Is It Allowed to Feed Non-Muslims during Daylight Hours in Ramadan?(Shafi’i)

Shafi'i Fiqh

Answered by Shaykh Jamir Meah


Some scholars say that it is haram to give food to a non-Muslim who is morally responsible during the day of Ramadan. Others say that it is permissible to feed them during the day of Ramadan.

What is the position of the Shafi’i school on the issue?


Both answers are correct, one being more general than the other.

The Shafi’i Opinion

The opinion of the Shafi’i school is that it is impermissible to give food or sell food to a non-Muslim during the fasting day, as quoted in Ibn Hajr’s Tuhfa, Imam al Sharqawi’s Hashiyat al Tahrir, and Ba Fadl’s Bushra al Karim.

This ruling is based on the Shafi’i position that non-Muslims are legally responsible for both the obligation of accepting Islam and the agreed-upon details of the shariah (furu’), as mentioned by Imam Nawawi in his Sharh Sahih Muslim.

Therefore, in the Shafi’i school, if a Muslim feeds a non-Muslim during the day, it is as if he is assisting the non-Muslim in sin.

Other Opinions

Other madhabs, such as the Hanafi school, hold that non-Muslims are not held accountable for the details of the Shariah. Therefore, a Muslim feeding a non-Muslim during the fasting day of Ramadan does not amount to assisting them in sin, as they won’t be asked about it on the Day of Judgement.

Though I cannot be sure in what exact context Sayyid Habib ‘Umar intended his words, it appears that he was adopting a broader approach to the answer, not a madhab-specific-answer, but rather a da’wah based approach grounded in using wisdom in a situation with a greater purpose in view, namely, guiding others to Islam. Habib did not mention ‘the Shafi’i opinion’ in his answer.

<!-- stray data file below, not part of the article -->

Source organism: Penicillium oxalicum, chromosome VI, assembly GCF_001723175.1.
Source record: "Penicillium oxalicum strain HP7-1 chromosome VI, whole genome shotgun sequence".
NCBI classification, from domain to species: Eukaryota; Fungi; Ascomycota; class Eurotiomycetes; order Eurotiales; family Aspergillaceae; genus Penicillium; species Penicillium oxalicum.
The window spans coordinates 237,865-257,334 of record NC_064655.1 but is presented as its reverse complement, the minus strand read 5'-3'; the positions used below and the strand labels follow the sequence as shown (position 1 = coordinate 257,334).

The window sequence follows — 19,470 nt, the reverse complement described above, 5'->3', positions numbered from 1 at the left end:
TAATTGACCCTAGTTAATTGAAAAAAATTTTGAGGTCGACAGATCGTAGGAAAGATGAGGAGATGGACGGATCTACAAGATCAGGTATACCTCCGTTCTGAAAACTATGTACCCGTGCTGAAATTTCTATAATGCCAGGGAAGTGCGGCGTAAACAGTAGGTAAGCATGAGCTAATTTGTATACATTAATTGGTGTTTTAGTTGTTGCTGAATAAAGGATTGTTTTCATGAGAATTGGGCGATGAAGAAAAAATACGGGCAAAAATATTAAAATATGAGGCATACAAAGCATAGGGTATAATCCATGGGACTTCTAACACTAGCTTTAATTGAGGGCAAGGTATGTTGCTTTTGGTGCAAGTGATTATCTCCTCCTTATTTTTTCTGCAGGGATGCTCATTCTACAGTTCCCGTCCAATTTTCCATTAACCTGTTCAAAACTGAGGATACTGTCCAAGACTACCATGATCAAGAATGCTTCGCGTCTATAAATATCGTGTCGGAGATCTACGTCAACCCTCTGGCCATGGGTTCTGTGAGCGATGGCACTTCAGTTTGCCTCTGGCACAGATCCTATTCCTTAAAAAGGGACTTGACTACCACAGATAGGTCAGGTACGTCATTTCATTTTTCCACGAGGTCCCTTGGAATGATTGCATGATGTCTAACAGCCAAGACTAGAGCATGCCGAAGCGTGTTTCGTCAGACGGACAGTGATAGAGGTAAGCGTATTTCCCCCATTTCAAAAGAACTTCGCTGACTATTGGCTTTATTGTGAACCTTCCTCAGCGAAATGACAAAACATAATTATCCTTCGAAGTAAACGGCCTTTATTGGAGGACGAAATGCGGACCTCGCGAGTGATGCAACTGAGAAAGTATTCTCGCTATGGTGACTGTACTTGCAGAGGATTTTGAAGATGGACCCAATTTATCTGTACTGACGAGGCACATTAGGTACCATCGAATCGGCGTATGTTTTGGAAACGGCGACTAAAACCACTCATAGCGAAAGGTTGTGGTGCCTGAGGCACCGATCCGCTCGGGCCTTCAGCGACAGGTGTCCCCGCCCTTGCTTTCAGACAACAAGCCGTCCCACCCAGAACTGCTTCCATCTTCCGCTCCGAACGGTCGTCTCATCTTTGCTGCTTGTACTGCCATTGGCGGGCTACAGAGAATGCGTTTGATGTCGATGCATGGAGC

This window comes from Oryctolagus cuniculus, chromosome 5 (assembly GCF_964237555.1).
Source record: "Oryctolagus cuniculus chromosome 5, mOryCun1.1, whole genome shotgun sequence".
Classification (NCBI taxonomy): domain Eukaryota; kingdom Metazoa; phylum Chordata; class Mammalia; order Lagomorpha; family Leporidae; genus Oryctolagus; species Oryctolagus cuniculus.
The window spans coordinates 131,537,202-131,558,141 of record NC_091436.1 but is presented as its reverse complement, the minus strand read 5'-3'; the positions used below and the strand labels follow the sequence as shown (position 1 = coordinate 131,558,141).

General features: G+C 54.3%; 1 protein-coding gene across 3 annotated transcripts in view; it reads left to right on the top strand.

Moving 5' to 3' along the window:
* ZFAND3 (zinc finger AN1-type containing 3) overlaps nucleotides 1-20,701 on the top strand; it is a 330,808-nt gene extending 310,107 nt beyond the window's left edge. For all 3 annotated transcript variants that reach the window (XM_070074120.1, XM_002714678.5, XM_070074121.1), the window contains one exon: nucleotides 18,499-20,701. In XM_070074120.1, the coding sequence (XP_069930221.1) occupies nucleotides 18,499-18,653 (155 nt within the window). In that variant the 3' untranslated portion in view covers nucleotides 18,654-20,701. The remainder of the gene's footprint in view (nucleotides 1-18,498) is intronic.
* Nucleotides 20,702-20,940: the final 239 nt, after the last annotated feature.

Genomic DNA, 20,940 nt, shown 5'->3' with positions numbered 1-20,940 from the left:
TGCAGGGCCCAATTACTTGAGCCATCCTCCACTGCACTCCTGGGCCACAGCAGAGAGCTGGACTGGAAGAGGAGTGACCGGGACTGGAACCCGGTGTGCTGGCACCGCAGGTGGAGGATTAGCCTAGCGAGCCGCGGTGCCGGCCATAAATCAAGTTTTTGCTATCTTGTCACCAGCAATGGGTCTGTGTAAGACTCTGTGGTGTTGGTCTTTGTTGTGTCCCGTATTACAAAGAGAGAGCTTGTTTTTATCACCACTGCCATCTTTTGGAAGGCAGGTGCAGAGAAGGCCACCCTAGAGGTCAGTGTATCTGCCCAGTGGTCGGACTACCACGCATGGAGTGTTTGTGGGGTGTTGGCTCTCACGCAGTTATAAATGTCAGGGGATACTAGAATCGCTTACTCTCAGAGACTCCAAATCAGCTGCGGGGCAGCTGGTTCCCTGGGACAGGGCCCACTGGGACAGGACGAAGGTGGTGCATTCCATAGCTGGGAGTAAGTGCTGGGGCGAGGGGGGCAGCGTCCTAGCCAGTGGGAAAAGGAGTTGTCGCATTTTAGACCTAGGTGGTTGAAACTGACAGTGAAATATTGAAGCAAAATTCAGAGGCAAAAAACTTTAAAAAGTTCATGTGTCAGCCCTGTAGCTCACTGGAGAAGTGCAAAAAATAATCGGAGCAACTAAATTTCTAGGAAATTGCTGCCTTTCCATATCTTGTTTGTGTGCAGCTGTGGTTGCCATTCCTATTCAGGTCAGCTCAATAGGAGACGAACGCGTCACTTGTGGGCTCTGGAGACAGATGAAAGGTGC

Utilizing a broader opinion from another school is a valid and sometimes necessary approach in some circumstances. Adopting the strict position of one’s school may not always be in the greater interest and benefit of the given situation.

This is fiqh in practice (tatbiq): sound knowledge translated into action with wisdom and contemplation. The application of this depends on time, place, and people.

Both answers are correct; the first is more madhab-specific and text-based, while the second seems more general, da’wah-focused, with practicality and wisdom as the guiding principles.

And Allah knows best.

I hope this clarifies things for you insha’Allah.

[Shaykh] Jamir Meah

Shaykh Jamir Meah grew up in Hampstead, London. In 2007, he traveled to Tarim, Yemen, where he spent nine years studying the Islamic sciences on a one-to-one basis under the foremost scholars of the Ribaat, Tarim, with a main specialization and focus on Shafi’i fiqh. In early 2016, he moved to Amman, Jordan, where he continued advanced studies in a range of Islamic sciences and teaching. Jamir is a qualified homeopath.